pressure cuff, tourniquet, severe hypotension, hypothermia, or cardiac
        arrest).
       After completing this check, if the “Low SIQ” indication occurs
        frequently or continuously, you cannot rely on the device for either
        SpO2 or SpCO levels.
    The Perfusion Index…
    The Perfusion Index (PI) is a relative assessment of perfusion at the
     monitoring site.
    PI is displayed on a 10 segment LED bar on the right of the display ranging
     from <0.1% (very weak perfusion) to >5% (strong perfusion).
    The PI is shown as a “bouncing bar” indicator, where the peak of the bar
     coincides with the peak of an arterial pulsation.
        The highest LED will remain lit continuously to allow a PI level to be viewed.
    If evidence of low perfusion (<1%) is frequently displayed, find a better
     perfusion monitoring site and be sure the sensor is placed properly and there
     are no substances on the finger that could impede the emitter and
     photodetector.
        Very high ambient light situations can also produce falsely low PI.
    Should a low PI be persistent after these measures, review the procedure for
     “Low SIQ”.
    If a low PI still persists you cannot rely on the device for either SpO2 or
     SpCO levels.
Cyanide and Methemeglobinemia
   Cyanide toxicity and methemoglobinemia cannot be readily
    determined by this device.

   The CO-Oximeter should be used in addition to clinical
    judgment and a normal reading in the setting of a patient with
    severe respiratory distress or cyanosis should not rule out a
    significant oxygen-transfer deficit (cyanide, met-
    hemoglobinemia, sulfhemoglobinemia, or profound anemia)
    requiring aggressive airway management and high-flow
    oxygen.

   Always treat the patient first and not the reading on the CO-
    Oximeter.
Special note for Fire Personnel

   Unlike your gas meters, the RAD-57 is not
    intrinsically safe and should not be used in the
    presence of flammable substances!
What to do with the numbers…
   The CO-Oximeter may be used on any patient
    greater than 30 kg where there is a concern for
    carbon monoxide exposure.

   For the non-rehabilitation scene, the following
    protocol applies
Using Pulse CO-Oximetry
   The SpCO reading is to be used as a screening measure.
   Definitive carboxyhemoglobin determinations are performed
    via blood draw in the hospital setting.
   Any patient with suspected carbon monoxide poisoning
    should receive oxygen by a non-rebreather mask until their
    CO level can be determined.
   Any patient with airway compromise, respiratory distress, or
    symptoms of significant carbon monoxide poisoning
    (nausea, vomiting, loss of judgment, chest pain, dizziness,
    muscle weakness, or a change in mental status) should be
    treated according to the MLREMS Standards of Care and
    transported with high-flow oxygen to an emergency
    department regardless of the SpCO reading.
Important Note!
   Pregnant women are at high risk in carbon
    monoxide exposure.
   The fetus is highly susceptible and the SpCO
    may be 10-15% higher than maternal
    readings.
   All pregnant women with possible CO
    exposure should be transported to the
    emergency department for evaluation.
Who goes to the hospital?
   Any patient with a SpCO reading >12%,
    even if without symptoms, should be
    transported with high-flow oxygen to an
    emergency department.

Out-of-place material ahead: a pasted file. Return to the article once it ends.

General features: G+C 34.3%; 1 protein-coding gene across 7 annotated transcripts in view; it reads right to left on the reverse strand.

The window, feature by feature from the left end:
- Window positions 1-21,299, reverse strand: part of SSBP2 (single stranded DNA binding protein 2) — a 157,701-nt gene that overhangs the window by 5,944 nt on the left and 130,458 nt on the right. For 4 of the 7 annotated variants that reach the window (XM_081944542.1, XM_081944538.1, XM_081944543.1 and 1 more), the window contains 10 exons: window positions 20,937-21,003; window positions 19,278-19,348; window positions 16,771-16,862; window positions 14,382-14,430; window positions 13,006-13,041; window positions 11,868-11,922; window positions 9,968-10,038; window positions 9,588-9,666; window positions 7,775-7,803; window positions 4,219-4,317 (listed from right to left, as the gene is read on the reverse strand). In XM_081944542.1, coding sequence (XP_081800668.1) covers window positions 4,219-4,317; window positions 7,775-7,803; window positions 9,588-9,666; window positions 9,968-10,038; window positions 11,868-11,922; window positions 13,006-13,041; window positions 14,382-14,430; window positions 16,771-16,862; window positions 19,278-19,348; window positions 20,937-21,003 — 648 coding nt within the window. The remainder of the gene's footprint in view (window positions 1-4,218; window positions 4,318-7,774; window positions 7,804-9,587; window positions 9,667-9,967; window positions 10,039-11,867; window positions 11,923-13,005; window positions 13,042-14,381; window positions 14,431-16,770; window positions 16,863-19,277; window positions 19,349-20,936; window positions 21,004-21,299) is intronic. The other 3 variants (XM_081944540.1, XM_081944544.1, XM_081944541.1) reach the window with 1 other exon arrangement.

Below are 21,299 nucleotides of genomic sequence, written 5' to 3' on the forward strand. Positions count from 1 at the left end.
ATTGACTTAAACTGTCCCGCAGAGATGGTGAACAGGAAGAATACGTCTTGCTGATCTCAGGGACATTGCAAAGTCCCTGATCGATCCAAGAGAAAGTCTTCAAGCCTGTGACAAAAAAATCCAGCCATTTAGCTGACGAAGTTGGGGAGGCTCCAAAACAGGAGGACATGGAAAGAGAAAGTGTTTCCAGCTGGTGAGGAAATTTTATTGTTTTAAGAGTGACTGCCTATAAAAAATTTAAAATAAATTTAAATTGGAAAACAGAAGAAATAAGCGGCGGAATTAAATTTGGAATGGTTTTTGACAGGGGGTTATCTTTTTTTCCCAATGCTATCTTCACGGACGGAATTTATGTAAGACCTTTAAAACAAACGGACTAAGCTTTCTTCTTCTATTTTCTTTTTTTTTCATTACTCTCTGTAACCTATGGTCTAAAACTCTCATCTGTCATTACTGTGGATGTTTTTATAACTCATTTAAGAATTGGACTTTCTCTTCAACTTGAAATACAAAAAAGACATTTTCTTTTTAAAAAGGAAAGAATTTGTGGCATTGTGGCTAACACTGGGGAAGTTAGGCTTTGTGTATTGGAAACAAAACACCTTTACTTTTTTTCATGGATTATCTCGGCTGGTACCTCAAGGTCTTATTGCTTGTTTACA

   Any patient with a SpCO reading >25%,
    even if without symptoms, MUST be
    transported with high-flow oxygen to an
    emergency department.
Who can appropriately not be transported?
   Patients with carbon monoxide exposure and SpCO <25%
    may be treated and released provided the following
    conditions are met:
       The patient is asymptomatic.
       The patient exhibits no signs of respiratory distress, and pulse
        oximeter reading is above 92%.
       The SpCO must be below 5% in non-smokers, and 10% in smokers.
       The lungs are clear on auscultation.
       There are no other significant burn or traumatic injuries.
       Both the pulse oximetry and the CO levels must be documented.
       The patient has medical decision making capacity per the MLREMS
        Refusal of Care Policy.
Documentation
   Use of the Rad-57 and serially recorded SpCO levels
    should be documented accordingly in the Prehospital
    Care report.
   It cannot be emphasized enough that the patient’s
    clinical presentation is what should drive routine
    medical care and not the SpCO level observed.
   If there is ever doubt regarding the patient’s
    disposition, provide high flow oxygen and transport
    to the hospital for evaluation.
Use in the Rehabilitation Sector
   When available, the use of pulse CO-
    oximetry is a valuable adjunct to assessment
    during rehabilitation.

   The use of hand-held pulse co-oximetry
    devices is optional, and not required for
    Incident Rehabilitation.
Use in the Rehabilitation Sector
   The SpCO reading is to be used as a screening
    measure.
   Definitive carboxyhemoglobin determinations are
    performed via blood draw in the hospital setting.
   Any patient with complaints of chest pain,
    shortness of breath, or altered mental status should
    receive oxygen by a non-rebreather mask and
    moved to the Treatment Area, regardless of SpCO
    reading.
Use in the Rehabilitation Sector
   If SpCO <5% and vital signs are within normal limits, the
    provider is encouraged to drink at least 16 ounces of fluid
    and may return to manpower/staging after a minimum of 10
    minutes rest.
   If SpCO ≥5% and <12%, the responder may breathe ambient
    air and may not leave the rehabilitation area until their CO
    level is below 5%.
   If SpCO ≥12% the responder should be moved to the
    Treatment Area and receive high-flow oxygen until the
    SpCO is <5%.
   If SpCO ≥25%, the responder will be moved to the
    Treatment Area and transported with high-flow oxygen to an
    emergency department.
Documentation
   Documentation of SpCO levels can be made
    on the rehabilitation log.
   Responders moved to the treatment area
    should have values recorded on the
    prehospital care report.
Hyperbarics?
   The Monroe-Livingston Region does not have
    the services of a hyperbaric chamber, often
    used for treating life-threatening CO
    poisoning.
   All unstable patients with suspected CO
    poisoning should be transported to the nearest
    appropriate local facility for stabilization and
    serum carboxyhemoglobin determination.
Conclusions
   The Rad-57 is an important device to be used
    in the evaluation of patients with suspected
    CO poisoning.
   Proper use of the device is imperative to
    assure adequate readings.
   Readings provided by the device should
    NEVER override clinical assessment – treat
    the patient, not the CO-oximeter!